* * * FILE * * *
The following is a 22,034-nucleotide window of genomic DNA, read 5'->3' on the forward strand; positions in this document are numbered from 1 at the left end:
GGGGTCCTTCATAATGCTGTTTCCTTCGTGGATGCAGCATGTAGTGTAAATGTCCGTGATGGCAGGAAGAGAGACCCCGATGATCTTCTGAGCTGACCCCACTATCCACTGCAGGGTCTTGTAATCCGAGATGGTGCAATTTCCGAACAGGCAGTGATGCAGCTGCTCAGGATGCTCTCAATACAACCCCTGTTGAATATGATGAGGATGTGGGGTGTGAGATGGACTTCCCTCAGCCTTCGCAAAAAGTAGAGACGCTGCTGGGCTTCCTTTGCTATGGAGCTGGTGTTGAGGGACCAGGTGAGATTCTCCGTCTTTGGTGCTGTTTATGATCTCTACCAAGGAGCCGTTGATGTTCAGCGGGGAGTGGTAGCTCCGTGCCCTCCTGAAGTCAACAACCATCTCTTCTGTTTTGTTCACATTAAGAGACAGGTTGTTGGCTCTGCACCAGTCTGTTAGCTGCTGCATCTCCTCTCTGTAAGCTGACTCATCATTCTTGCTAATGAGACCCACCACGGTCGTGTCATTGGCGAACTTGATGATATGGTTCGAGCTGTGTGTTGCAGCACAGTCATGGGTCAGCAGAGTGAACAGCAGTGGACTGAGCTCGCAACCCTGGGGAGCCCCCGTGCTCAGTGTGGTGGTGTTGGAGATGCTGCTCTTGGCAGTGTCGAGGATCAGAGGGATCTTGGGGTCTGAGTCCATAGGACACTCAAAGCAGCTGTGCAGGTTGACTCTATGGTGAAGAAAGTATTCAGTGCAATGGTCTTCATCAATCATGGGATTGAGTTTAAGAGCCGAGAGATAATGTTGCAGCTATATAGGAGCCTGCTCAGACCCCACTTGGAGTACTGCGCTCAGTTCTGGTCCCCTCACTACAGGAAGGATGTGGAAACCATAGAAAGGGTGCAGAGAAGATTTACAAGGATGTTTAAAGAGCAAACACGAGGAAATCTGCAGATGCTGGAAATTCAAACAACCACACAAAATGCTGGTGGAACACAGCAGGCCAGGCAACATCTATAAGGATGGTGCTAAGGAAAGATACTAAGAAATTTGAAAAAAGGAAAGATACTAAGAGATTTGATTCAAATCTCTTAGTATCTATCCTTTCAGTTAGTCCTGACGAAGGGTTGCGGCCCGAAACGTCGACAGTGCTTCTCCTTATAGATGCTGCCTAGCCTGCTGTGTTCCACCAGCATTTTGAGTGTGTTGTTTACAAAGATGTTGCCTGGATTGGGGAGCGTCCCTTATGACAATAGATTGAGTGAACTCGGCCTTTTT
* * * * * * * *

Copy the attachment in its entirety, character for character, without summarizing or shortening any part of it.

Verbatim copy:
The following is a 22,034-nucleotide window of genomic DNA, read 5'->3' on the forward strand; positions in this document are numbered from 1 at the left end:
GGGGTCCTTCATAATGCTGTTTCCTTCGTGGATGCAGCATGTAGTGTAAATGTCCGTGATGGCAGGAAGAGAGACCCCGATGATCTTCTGAGCTGACCCCACTATCCACTGCAGGGTCTTGTAATCCGAGATGGTGCAATTTCCGAACAGGCAGTGATGCAGCTGCTCAGGATGCTCTCAATACAACCCCTGTTGAATATGATGAGGATGTGGGGTGTGAGATGGACTTCCCTCAGCCTTCGCAAAAAGTAGAGACGCTGCTGGGCTTCCTTTGCTATGGAGCTGGTGTTGAGGGACCAGGTGAGATTCTCCGTCTTTGGTGCTGTTTATGATCTCTACCAAGGAGCCGTTGATGTTCAGCGGGGAGTGGTAGCTCCGTGCCCTCCTGAAGTCAACAACCATCTCTTCTGTTTTGTTCACATTAAGAGACAGGTTGTTGGCTCTGCACCAGTCTGTTAGCTGCTGCATCTCCTCTCTGTAAGCTGACTCATCATTCTTGCTAATGAGACCCACCACGGTCGTGTCATTGGCGAACTTGATGATATGGTTCGAGCTGTGTGTTGCAGCACAGTCATGGGTCAGCAGAGTGAACAGCAGTGGACTGAGCTCGCAACCCTGGGGAGCCCCCGTGCTCAGTGTGGTGGTGTTGGAGATGCTGCTCTTGGCAGTGTCGAGGATCAGAGGGATCTTGGGGTCTGAGTCCATAGGACACTCAAAGCAGCTGTGCAGGTTGACTCTATGGTGAAGAAAGTATTCAGTGCAATGGTCTTCATCAATCATGGGATTGAGTTTAAGAGCCGAGAGATAATGTTGCAGCTATATAGGAGCCTGCTCAGACCCCACTTGGAGTACTGCGCTCAGTTCTGGTCCCCTCACTACAGGAAGGATGTGGAAACCATAGAAAGGGTGCAGAGAAGATTTACAAGGATGTTTAAAGAGCAAACACGAGGAAATCTGCAGATGCTGGAAATTCAAACAACCACACAAAATGCTGGTGGAACACAGCAGGCCAGGCAACATCTATAAGGATGGTGCTAAGGAAAGATACTAAGAAATTTGAAAAAAGGAAAGATACTAAGAGATTTGATTCAAATCTCTTAGTATCTATCCTTTCAGTTAGTCCTGACGAAGGGTTGCGGCCCGAAACGTCGACAGTGCTTCTCCTTATAGATGCTGCCTAGCCTGCTGTGTTCCACCAGCATTTTGAGTGTGTTGTTTACAAAGATGTTGCCTGGATTGGGGAGCGTCCCTTATGACAATAGATTGAGTGAACTCGGCCTTTTT